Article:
| Mumbai |
Updated: April 17, 2020 4:19:53 am
STRUGGLING to contain the spread of coronavirus in Mumbai, the Brihanmumbai Municipal Corporation has gone for a change in testing protocol as well as procedure for reporting deaths caused by COVID-19.
On Thursday, the BMC decided that it will only selectively test asymptomatic high-risk people (that is, close contacts of positive cases). This is different from the Indian Council of Medical Research (ICMR) guideline to test all asymptomatic high-risk contacts, such as family members, between fifth and 14th day of suspected exposure.
In another change since Wednesday, the BMC decided that a suspected coronavirus death will be subjected to an audit before being confirmed as one.
Mumbai has so far recorded 117 deaths. While it saw an average of 10-14 deaths per day last week, on Wednesday and Thursday, it reported two and three deaths respectively. New cases fell by 47.5% over the past two days, from 204 to 107.
The BMC will now decide which asymptomatic high-risk contacts need testing at the end of a 14-day quarantine period. Incidentally, at least 70% of coronavirus cases in Mumbai till now have been asymptomatic, detected either because they were close contacts of confirmed cases or present in hotspots.
Earlier, on April 12, the BMC had decided to stop testing asymptomatic people altogether, except for pregnant women, senior citizens, cancer and kidney patients. A civic official said private laboratories too had been instructed to only test symptomatic people now.
As per fresh guidelines issued Thursday, the BMC will test only symptomatic people (suffering from cough, cold, fever, breathlessness), pregnant women, dialysis patients, patients on chemotherapy, healthcare workers, senior citizens, symptomatic high-risk contacts, and some asymptomatic high risk-contacts.
BMC Additional Municipal Commissioner Suresh Kakani said the testing protocol was modified to “better utilise” manpower and resources. “Earlier, only 4.5% of those tested in Mumbai came out positive.” On Wednesday, with narrower testing protocols, the positivity rate stood at 11%.
The ICMR had earlier advised testing for symptomatic people with travel history, contacts of confirmed cases, health workers and respiratory distress patients. On April 9, it widened the scope to symptomatic people in COVID-19 hotspots and migrant clusters.
Dr Subhash Salunkhe, Chief Technical Advisor to the Maharashtra Chief Secretary, said the government has to differentiate between essential and non-essential and focus on the former. “Those symptomatic are essential for us, in order to be treated.”
On the apprehension that Mumbai was trying to project lower numbers, Salunkhe said, “For us, the numbers of how many are positive do not matter anymore. Saving lives does.”
Anup Kumar Yadav, Director, National Health Mission, Maharashtra, said, “Mumbai has tailor-made its testing protocol based on the cases and transmission pattern.”
With the new protocol in place for COVID-19 deaths, the BMC on Wednesday listed just two deaths against five recorded in various hospitals. The three other deaths will now be assessed by a committee, which will look at co-morbidity factors such as heart and lung ailments and kidney condition.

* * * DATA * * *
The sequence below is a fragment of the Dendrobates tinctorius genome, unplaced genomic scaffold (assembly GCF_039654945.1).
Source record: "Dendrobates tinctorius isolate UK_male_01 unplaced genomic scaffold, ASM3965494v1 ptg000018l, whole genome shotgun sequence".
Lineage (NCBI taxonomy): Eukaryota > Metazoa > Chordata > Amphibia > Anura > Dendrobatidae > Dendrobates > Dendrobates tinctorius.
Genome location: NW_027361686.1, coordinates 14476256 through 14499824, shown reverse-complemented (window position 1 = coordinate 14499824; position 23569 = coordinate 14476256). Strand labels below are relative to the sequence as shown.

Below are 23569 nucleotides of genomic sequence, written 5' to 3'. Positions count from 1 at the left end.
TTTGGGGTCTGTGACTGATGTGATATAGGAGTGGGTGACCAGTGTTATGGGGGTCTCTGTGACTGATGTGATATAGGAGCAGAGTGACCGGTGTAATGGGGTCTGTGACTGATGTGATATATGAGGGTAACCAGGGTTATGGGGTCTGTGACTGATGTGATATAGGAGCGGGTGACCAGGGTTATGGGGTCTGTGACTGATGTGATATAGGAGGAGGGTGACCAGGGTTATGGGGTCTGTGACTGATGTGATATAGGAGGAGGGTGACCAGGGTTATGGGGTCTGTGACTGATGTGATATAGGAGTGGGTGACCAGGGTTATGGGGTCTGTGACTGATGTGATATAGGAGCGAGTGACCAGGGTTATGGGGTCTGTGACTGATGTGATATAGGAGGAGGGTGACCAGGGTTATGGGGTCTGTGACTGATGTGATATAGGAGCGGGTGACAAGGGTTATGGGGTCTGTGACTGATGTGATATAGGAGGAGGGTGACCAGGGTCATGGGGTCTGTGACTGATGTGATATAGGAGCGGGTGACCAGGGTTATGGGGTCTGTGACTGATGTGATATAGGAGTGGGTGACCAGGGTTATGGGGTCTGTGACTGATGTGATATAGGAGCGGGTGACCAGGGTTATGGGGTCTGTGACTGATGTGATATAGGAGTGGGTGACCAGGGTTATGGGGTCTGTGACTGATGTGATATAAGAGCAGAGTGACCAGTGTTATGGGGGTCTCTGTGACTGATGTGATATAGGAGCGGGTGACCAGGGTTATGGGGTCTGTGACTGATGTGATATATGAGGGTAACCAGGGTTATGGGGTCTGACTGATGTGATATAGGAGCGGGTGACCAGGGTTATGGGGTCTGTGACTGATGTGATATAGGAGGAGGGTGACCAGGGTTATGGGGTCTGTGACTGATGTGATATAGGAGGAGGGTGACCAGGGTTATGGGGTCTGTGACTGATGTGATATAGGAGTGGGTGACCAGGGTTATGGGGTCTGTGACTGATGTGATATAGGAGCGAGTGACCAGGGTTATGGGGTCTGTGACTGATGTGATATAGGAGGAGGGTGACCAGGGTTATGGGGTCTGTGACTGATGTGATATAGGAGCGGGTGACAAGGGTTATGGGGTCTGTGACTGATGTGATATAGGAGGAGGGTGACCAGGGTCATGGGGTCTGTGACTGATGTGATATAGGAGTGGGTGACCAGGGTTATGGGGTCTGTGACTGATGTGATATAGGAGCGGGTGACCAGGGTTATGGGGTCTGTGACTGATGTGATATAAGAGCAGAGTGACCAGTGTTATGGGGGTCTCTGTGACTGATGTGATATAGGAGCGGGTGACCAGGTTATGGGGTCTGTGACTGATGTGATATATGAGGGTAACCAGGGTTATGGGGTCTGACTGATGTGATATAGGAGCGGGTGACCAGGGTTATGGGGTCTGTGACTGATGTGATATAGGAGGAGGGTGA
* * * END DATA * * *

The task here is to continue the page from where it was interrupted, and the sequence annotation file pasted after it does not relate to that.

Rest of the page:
AMC Kakani said in 85% of the coronavirus deaths, co-morbidities were responsible and not the infection directly. “Once confirmed that COVID-19 is the direct cause of death, it will be reported,” he said.
Earlier, the BMC was reporting deaths of all infected persons as COVID-19 deaths.
A senior official in the Union Health Ministry said, “If a person has tested positive and dies, it is a COVID-19 death, but of course the main reason could be co-morbidities. We find 86% had co-morbidities.”
About the decision to restrict testing, a senior civic official said, “This was taken to judiciously use available kits. Also if asymptomatic people test negative, it creates a false sense of security. We came across cases where they later tested positive.”
A case in point was of the 85-year-old woman who died due to coronavirus complications at Dr L H Hiranandani Hospital on March 30, days after she had tested negative for COVID-19.
Officials said the change in protocol would also prevent deaths. Earlier, the focus was to test both symptomatic and asymptomatic contacts, which meant many with cough and cold but with no known contact were not getting tested.
Dr Avinash Supe, Director of Hinduja Khar Hospital, who heads the committee to audit coronavirus deaths, also welcomed the decision. “Our aim is to prevent mortality. Testing symptomatic people will help provide early treatment.” However, he advised that the high-risk asymptomatic people be strictly quarantined even if they are not being tested.
Mumbai has a capacity of about 10,000 tests a day. It plans to introduce rapid testing for health workers, civic staff, BEST drivers and conductors soon, with only those who have generated antibodies against the virus to be allowed back to work. With 5.7% case mortality rate so far, Maharashtra does not qualify for pool testing.
While West Bengal is already auditing deaths to see which qualify as COVID-19 deaths, Uttar Pradesh plans to start this soon. Earlier, Rajasthan had refused to count an Italian tourist who had tested negative for coronavirus after hospitalisation and died of cardiac arrest as a COVID-19 death, though he never came off the ventilator.
Auditing and then reporting a death was also done during dengue and H1N1 outbreaks.
There is a debate on in other countries as well, including the US, UK and Spain, regarding how to count COVID-19 deaths. In the US, all deaths with coronavirus are being counted as COVID-19 deaths, with New York’s fatalities shooting up after it included several “presumed” cases as well in its toll. Spain is in the process of recounting its dead.
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